Campus Connects Alumni to HLS Experience

I sense a certain inevitability about the Allston move, persuasively supported by individuals I respect. Nonetheless, at the risk of sounding sentimental, I believe we must ask ourselves what Harvard Law School means to each of us. Is it a name only or the sum total of our years in a particular setting? What is it we will visit when nothing remains in the place we labored, matured, and shared unique experiences?

I attended SUNY Buffalo, and an entirely new campus was built about 10 miles from where I attended school. This severed any meaningful identification with the institution where we spent our memorable years. One should not discount the deep connection with the physical setting of our Harvard Law experience. I would be saddened visiting the shell of those experiences only to be guided across the river to “state-of-the-art” structures with which I could not identify.

I owe a great deal to Harvard Law School and ultimately will support it in whatever incarnation it may assume. I’m just wondering how many others share my preference (and if it matters).

Should HLS Stay or Should It Go to Allston?

Three words: Go. Go. Go.

HLS Should Seek Academic Connections from Current Location

Allston has no connection with where the law school is presently. As important, except for the business school, it has no connection with where the rest of the university is presently. Metaphorically, it’s on Mars. It’s a trek. It’s detached. It’s remote.

The university’s purchase of Allston acreage was in fact very wise and necessary. It is a reserve for future growth and farsighted. But it was not acquired for a specific purpose. At this point, it is land in search of an immediate purpose.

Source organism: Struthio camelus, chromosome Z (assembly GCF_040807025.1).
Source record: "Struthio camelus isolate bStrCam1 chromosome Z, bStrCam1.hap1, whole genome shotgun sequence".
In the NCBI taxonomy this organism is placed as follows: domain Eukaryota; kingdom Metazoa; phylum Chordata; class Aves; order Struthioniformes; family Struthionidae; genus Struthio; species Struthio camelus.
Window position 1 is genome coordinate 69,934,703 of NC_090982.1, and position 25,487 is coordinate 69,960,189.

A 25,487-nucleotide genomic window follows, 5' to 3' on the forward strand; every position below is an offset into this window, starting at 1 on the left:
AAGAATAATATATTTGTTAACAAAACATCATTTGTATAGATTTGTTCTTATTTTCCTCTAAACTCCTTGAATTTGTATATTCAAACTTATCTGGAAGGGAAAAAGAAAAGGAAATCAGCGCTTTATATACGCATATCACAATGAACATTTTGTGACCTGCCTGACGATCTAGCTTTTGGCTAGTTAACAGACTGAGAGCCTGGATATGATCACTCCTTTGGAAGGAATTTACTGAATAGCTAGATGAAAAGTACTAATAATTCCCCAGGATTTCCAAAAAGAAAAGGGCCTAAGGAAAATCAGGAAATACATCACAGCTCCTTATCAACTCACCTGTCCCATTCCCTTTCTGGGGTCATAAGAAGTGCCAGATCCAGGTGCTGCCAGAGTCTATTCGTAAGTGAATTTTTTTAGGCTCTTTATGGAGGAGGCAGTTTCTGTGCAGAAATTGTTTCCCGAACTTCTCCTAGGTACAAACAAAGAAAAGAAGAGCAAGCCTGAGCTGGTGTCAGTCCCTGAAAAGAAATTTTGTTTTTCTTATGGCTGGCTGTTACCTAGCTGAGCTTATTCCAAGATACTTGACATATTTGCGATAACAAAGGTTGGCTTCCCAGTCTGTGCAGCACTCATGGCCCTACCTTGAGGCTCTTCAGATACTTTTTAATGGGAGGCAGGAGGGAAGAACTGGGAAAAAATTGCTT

It would make sense to start new academic enterprises there and also advanced scientific research. Museums can be relocated there, as well as a student center for the whole university fed by bus services, administrative offices, athletic facilities, and little-used library holdings.

Harvard Law School is not broke at its present location: Severing both its continuity and its contiguity in one fell stroke will diminish its attractiveness. Indeed, Harvard Law School needs to be two things at once: a professional school teaching law itself, and a graduate school interwoven with the university to continue the broader education that a four-year college only begins and relate it to legal contexts. Few things are less inspiring than a narrow, highly focused technical mind uninformed by the broader currents of our culture and the culture of the world.

It is time to reexamine growth for the sake of growth, facilities for the sake of facilities, technology for the sake of technology, and the doing of something because something is possible. Many things are possible. They are not all desirable. The vision of Allston’s possibilities needs to be far more specifically developed than I have seen to make the risk of a wholesale move a prudent one.

Close ties with the many cognate graduate fields, and some undergraduate ones too, need to be developed by the law school in a more formal and structured way than has been the case. This is best done from where the law school presently is, close to the other parts of the university. Think hard on this relocation issue. The example of Brasilia comes forebodingly to mind.

Let’s Hope These Are Not Ordinary People

When I attended HLS, I didn’t necessarily think that every Harvard Law School student was a “shining star,” but I certainly did not have the impression that my fellow classmates were criminals. Thus, I was dismayed to see the Bulletin‘s Lewis Rice miss what I found to be the most disturbing aspect of Brush with the Law [Ordinary People], the recently published book coauthored by Robert Byrnes (a Stanford Law graduate) and Jaime Marquart, HLS ’98. Throughout their book, the two authors recount not only their views on the elite schools they attended but also a sordid tale of three years or more of ongoing irresponsible and often criminal behavior.

Doing crack cocaine is illegal everywhere in the United States. Gambling away the proceeds of your financial aid is also illegal. The other irresponsible behavior the men recount, while perhaps not rising to the level of being criminal, certainly doesn’t bode well for their future ability to handle their clients’ trust accounts.